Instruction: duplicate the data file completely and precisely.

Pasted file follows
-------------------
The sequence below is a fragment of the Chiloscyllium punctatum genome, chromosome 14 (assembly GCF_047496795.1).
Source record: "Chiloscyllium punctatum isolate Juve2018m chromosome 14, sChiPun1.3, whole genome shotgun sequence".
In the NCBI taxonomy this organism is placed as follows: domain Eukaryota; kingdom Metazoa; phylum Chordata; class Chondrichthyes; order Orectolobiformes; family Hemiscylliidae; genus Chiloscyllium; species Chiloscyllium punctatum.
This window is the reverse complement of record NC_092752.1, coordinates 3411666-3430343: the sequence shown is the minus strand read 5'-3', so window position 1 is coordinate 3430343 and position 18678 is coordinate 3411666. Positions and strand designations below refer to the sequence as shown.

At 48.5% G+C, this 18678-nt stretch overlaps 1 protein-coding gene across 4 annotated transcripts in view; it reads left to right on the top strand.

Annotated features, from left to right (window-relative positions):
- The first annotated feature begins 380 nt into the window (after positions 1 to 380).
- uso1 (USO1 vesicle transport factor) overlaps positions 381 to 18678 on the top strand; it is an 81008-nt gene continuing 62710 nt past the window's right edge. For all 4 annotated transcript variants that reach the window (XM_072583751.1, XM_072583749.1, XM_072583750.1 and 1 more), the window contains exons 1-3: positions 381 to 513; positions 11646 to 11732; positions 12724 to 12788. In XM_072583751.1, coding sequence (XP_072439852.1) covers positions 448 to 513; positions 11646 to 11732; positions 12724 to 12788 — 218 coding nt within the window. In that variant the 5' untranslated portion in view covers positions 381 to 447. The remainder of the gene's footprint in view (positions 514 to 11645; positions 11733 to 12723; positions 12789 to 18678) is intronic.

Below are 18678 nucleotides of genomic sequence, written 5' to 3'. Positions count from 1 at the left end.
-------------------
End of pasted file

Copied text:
The sequence below is a fragment of the Chiloscyllium punctatum genome, chromosome 14 (assembly GCF_047496795.1).
Source record: "Chiloscyllium punctatum isolate Juve2018m chromosome 14, sChiPun1.3, whole genome shotgun sequence".
In the NCBI taxonomy this organism is placed as follows: domain Eukaryota; kingdom Metazoa; phylum Chordata; class Chondrichthyes; order Orectolobiformes; family Hemiscylliidae; genus Chiloscyllium; species Chiloscyllium punctatum.
This window is the reverse complement of record NC_092752.1, coordinates 3411666-3430343: the sequence shown is the minus strand read 5'-3', so window position 1 is coordinate 3430343 and position 18678 is coordinate 3411666. Positions and strand designations below refer to the sequence as shown.

At 48.5% G+C, this 18678-nt stretch overlaps 1 protein-coding gene across 4 annotated transcripts in view; it reads left to right on the top strand.

Annotated features, from left to right (window-relative positions):
- The first annotated feature begins 380 nt into the window (after positions 1 to 380).
- uso1 (USO1 vesicle transport factor) overlaps positions 381 to 18678 on the top strand; it is an 81008-nt gene continuing 62710 nt past the window's right edge. For all 4 annotated transcript variants that reach the window (XM_072583751.1, XM_072583749.1, XM_072583750.1 and 1 more), the window contains exons 1-3: positions 381 to 513; positions 11646 to 11732; positions 12724 to 12788. In XM_072583751.1, coding sequence (XP_072439852.1) covers positions 448 to 513; positions 11646 to 11732; positions 12724 to 12788 — 218 coding nt within the window. In that variant the 5' untranslated portion in view covers positions 381 to 447. The remainder of the gene's footprint in view (positions 514 to 11645; positions 11733 to 12723; positions 12789 to 18678) is intronic.

Below are 18678 nucleotides of genomic sequence, written 5' to 3'. Positions count from 1 at the left end.